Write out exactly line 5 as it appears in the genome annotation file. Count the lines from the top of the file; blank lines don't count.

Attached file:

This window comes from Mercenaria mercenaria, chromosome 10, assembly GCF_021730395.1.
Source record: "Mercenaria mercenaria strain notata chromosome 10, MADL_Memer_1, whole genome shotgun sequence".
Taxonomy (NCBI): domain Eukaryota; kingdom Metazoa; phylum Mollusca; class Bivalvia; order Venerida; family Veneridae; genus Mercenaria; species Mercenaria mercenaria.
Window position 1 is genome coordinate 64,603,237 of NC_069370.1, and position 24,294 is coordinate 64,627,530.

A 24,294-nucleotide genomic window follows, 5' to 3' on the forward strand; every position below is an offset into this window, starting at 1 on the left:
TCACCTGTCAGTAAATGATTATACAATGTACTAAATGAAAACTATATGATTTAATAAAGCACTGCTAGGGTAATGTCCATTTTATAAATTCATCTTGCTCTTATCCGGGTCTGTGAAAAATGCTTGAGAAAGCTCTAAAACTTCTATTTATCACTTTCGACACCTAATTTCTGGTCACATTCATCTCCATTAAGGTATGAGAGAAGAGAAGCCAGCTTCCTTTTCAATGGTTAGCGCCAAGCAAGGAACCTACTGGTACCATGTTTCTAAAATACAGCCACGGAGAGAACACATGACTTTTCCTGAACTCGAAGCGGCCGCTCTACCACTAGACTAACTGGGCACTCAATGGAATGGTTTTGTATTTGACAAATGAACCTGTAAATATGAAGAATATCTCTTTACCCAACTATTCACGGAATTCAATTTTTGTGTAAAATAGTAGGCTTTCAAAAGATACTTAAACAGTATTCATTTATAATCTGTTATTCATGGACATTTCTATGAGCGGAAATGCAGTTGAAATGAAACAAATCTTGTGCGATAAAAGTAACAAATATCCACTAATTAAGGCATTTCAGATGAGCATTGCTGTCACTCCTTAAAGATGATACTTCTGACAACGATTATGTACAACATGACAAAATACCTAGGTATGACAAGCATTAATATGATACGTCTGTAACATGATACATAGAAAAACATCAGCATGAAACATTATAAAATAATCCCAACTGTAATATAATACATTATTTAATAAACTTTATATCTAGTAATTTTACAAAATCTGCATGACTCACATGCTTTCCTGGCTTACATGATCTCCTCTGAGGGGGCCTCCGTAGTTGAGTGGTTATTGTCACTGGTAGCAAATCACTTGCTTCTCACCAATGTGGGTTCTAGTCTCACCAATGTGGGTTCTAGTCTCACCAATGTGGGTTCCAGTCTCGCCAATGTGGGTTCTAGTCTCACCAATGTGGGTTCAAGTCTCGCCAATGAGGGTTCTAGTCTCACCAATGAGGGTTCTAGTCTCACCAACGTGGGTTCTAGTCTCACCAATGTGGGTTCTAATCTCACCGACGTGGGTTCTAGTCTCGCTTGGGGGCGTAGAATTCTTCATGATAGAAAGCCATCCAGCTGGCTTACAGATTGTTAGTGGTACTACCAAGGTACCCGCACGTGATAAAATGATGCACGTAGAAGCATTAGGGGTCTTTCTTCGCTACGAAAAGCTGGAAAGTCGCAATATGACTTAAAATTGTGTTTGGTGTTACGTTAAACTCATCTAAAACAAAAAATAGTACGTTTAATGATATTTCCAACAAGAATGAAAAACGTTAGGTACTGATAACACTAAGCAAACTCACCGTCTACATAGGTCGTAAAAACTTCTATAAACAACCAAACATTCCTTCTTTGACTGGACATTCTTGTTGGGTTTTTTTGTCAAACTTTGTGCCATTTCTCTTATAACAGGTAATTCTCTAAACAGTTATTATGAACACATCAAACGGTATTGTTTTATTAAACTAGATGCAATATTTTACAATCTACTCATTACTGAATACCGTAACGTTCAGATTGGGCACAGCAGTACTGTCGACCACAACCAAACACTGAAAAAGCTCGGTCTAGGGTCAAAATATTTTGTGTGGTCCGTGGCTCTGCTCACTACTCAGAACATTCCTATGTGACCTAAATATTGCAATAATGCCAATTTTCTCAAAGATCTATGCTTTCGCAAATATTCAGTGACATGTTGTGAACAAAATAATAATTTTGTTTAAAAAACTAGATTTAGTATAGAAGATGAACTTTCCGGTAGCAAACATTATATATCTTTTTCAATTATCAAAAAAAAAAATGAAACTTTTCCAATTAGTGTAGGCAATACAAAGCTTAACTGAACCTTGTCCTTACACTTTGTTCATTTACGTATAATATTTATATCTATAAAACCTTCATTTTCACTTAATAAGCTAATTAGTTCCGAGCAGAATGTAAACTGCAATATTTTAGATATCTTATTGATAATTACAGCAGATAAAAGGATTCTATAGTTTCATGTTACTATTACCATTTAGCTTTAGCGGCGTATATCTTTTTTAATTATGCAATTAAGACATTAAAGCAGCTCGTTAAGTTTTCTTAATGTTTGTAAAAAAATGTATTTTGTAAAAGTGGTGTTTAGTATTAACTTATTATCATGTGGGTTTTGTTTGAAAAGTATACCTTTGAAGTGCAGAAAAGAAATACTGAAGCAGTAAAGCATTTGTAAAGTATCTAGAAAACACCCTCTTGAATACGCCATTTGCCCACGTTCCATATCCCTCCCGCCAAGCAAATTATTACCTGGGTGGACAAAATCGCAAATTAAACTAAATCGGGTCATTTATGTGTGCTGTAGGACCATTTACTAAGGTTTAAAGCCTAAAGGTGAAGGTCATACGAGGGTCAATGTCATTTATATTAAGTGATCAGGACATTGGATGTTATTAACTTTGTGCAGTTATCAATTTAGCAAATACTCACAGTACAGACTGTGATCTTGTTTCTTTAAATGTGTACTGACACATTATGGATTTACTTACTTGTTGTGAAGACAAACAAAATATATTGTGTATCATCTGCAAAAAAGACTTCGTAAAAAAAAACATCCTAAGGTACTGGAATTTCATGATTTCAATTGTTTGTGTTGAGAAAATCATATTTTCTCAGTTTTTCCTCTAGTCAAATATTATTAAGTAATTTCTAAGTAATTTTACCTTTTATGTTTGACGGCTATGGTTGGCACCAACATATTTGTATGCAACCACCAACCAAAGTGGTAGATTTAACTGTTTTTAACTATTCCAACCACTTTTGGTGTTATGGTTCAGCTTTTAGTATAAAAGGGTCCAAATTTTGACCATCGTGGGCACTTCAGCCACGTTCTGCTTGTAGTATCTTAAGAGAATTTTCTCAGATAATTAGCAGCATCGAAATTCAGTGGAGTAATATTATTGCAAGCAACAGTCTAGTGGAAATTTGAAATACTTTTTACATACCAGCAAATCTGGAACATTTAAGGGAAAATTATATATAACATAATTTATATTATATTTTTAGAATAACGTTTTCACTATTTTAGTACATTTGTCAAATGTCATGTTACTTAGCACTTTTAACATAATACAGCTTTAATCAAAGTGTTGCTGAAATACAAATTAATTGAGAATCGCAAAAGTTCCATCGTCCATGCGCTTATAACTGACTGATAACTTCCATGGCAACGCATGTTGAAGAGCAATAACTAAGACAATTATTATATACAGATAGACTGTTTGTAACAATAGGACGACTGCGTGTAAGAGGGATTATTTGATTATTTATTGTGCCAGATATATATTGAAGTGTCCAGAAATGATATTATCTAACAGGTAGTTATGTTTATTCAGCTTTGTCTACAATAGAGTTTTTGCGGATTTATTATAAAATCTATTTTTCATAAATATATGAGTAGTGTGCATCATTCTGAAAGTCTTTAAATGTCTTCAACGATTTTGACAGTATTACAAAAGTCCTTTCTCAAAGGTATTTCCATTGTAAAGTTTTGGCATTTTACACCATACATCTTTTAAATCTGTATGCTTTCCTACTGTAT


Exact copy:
A 24,294-nucleotide genomic window follows, 5' to 3' on the forward strand; every position below is an offset into this window, starting at 1 on the left: